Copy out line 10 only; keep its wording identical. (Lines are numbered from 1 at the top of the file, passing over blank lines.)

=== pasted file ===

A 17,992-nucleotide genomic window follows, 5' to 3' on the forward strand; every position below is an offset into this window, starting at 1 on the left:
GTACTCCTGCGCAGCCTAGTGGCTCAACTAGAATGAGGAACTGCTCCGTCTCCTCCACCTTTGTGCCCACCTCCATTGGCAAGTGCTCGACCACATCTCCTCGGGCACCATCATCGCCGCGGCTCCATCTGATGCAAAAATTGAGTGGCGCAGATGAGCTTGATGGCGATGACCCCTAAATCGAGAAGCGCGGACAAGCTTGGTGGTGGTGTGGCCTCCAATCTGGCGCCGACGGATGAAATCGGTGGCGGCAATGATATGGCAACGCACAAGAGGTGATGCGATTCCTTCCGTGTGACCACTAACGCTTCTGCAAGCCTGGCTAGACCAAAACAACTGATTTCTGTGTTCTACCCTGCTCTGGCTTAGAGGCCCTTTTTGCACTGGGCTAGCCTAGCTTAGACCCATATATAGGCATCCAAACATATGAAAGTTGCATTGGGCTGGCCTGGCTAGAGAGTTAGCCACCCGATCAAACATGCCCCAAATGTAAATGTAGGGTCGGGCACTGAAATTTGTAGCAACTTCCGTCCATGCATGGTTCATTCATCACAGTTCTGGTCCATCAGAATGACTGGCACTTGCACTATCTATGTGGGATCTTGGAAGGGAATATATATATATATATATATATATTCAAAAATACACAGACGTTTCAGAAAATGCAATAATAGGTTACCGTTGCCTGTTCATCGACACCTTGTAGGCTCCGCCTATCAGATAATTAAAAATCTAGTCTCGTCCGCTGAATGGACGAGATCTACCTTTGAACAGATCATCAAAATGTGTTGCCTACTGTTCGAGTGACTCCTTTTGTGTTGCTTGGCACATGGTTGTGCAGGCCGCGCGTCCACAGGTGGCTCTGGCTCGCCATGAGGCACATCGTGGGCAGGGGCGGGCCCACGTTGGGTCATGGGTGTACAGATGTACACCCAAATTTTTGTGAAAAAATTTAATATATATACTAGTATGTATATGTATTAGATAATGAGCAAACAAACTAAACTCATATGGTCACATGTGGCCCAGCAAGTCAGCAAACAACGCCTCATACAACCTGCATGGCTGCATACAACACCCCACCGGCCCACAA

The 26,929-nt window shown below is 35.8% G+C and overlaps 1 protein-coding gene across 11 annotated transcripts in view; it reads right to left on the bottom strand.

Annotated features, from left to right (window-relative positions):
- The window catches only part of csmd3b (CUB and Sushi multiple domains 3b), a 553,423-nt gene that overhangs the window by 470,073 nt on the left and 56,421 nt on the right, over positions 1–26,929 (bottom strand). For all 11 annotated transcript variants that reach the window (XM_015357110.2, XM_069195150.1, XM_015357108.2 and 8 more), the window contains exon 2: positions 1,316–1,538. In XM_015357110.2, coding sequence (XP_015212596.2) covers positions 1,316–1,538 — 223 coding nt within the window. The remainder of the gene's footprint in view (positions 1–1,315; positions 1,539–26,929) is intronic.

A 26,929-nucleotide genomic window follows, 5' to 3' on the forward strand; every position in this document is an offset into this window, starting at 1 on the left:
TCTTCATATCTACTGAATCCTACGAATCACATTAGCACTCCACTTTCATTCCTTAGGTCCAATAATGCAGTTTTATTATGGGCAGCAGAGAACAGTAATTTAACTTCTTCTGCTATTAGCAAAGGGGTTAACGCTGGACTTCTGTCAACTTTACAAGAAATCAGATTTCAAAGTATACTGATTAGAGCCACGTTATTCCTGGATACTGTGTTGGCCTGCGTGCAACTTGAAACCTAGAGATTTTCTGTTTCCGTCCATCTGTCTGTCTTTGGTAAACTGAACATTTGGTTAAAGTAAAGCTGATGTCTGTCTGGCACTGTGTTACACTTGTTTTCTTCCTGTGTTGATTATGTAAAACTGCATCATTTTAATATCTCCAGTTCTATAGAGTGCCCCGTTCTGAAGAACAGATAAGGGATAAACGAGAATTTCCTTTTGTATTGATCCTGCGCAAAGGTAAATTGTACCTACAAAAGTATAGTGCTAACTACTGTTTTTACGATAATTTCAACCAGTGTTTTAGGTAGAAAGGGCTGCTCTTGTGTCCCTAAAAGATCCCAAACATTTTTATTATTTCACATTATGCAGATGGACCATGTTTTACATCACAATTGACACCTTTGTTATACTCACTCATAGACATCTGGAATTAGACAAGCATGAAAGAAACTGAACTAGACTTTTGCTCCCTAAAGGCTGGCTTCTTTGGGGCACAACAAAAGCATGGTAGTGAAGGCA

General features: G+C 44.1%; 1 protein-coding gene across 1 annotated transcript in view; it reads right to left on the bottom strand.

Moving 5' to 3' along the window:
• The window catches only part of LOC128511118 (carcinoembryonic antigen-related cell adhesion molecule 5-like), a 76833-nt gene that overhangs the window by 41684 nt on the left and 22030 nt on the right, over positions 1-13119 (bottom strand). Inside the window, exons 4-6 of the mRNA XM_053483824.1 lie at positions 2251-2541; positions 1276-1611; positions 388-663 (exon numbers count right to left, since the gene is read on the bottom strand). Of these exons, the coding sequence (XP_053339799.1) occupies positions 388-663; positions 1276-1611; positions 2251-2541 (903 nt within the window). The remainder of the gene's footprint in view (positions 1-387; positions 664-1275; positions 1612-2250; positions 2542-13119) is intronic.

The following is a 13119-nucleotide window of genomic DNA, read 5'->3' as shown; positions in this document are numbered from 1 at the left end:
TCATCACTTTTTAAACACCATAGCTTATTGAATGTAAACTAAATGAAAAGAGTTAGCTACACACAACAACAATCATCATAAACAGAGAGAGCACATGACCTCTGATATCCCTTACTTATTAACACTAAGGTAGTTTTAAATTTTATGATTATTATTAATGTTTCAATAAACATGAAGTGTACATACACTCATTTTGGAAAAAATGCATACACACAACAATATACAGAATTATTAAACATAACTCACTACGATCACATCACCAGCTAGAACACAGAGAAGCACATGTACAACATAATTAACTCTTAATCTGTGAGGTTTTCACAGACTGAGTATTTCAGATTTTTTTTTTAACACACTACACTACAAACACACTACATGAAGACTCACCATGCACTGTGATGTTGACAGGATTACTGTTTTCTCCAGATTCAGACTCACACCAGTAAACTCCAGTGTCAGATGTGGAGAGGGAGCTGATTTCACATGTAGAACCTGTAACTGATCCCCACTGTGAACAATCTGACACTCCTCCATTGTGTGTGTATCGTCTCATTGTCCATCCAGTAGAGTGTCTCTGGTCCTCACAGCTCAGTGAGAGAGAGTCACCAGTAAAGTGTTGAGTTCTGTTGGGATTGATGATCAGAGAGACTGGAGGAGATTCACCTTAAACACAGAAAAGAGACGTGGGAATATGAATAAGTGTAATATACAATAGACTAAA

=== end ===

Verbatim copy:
• The window catches only part of LOC128511118 (carcinoembryonic antigen-related cell adhesion molecule 5-like), a 76833-nt gene that overhangs the window by 41684 nt on the left and 22030 nt on the right, over positions 1-13119 (bottom strand). Inside the window, exons 4-6 of the mRNA XM_053483824.1 lie at positions 2251-2541; positions 1276-1611; positions 388-663 (exon numbers count right to left, since the gene is read on the bottom strand). Of these exons, the coding sequence (XP_053339799.1) occupies positions 388-663; positions 1276-1611; positions 2251-2541 (903 nt within the window). The remainder of the gene's footprint in view (positions 1-387; positions 664-1275; positions 1612-2250; positions 2542-13119) is intronic.